Young Kurdish woman. Photo: Kurdistan KURD.
Kurds are also living in central cities of all these countries, as well as in European countries. Estimates on the number of Kurds vary much, due to unwillingness to accept Kurdish nationality, in countries like Turkey and Iraq. Estimates run between 15 and 25 million, where the majority is living in Turkey.
Kurds speak Kurdish, a language of the western Iranian branch of the Indo-European languages. The clear majority of Kurds are Sunni Muslims, but a small group of less than 100,000 living in Iraq (small communities scattered in Turkey, Iran, and Syria, too) are Yazidis, the so-called “devil worshipers”.
Kurds living in Kurdistan, are predominantly living in rural districts, and among Kurds, there are some that keep up nomadic and semi-nomadic lifestyles. But a clear majority are living in villages and cities. Agriculture and sheep holding is central in the rural Kurdish economy.
Kurds have been living under foreign rulers for centuries, and have never up through history formed larger states or dynasties. In this century, there have been several serious attempts on creating a Kurdistan. Kurds were promised their own state by the Allied forces after World War 1.
This Kurdistan was promised to be established on Turkish territory. But this promise was never kept.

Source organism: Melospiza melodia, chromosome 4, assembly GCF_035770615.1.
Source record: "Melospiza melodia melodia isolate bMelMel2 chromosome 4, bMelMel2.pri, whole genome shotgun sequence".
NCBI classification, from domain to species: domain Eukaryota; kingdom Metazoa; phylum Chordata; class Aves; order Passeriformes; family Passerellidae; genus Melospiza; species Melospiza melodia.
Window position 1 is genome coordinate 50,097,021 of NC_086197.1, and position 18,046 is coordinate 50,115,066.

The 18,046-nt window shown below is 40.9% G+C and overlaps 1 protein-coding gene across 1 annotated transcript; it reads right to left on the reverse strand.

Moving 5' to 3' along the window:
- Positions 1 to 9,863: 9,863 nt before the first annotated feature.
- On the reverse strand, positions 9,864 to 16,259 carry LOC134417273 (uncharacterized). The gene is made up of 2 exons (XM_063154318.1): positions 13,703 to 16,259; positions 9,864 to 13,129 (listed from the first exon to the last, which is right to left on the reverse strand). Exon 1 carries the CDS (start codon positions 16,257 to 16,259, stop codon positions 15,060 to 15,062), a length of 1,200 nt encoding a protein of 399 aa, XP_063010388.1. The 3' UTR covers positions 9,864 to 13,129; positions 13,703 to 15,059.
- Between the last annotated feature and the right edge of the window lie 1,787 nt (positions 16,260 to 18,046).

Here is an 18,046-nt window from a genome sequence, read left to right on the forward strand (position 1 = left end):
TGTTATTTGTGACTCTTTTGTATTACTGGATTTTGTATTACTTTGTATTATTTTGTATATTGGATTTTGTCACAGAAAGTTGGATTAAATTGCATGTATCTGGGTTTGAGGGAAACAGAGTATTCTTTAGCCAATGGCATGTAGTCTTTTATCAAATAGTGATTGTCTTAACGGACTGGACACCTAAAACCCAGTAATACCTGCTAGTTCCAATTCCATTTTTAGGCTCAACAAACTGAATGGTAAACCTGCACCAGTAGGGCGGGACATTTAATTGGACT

Iraqi Kurds were fighting against the Iraqi governments, with funds from Iran, from 1962 to 1970, and 1974 to 1975. The Kurds were promised autonomy in 1970, and they had to give up fighting after normalization of relations between Iran and Iraq in 1975.
A Kurdish rebellion in Turkey started in 1984, and this still persists even if nothing has been gained, and casts dark shadows on the image that the international society has of Turkey.
A Kurdish rebellion in Iraq started on the eve of the Gulf war in 1991, but was quickly suppressed by the Iraqi army, forcing 1 million Kurds to flee to Turkey. From 1992 to 1996 a zone in northern Iraq was controlled by the UN, and this area was as close as Kurds ever have been to their own state. The region came back under Iraqi control after that some Kurdish chiefs allied with Saddam Hussein, the president of Iraq.
The explanation of the international society’s reluctance to support the establishment of a Kurdistan must be seen on the background of the existing regional instability, the importance of the area, and the fact that it would affect too many states.
If Kurdistan was established in one country, neighboring countries would regard this as a hostile act. In 1991, the international society could have taken the necessary steps to form a Kurdistan in northern Iraq, but actions of this kind would never have been accepted by NATO allied Turkey.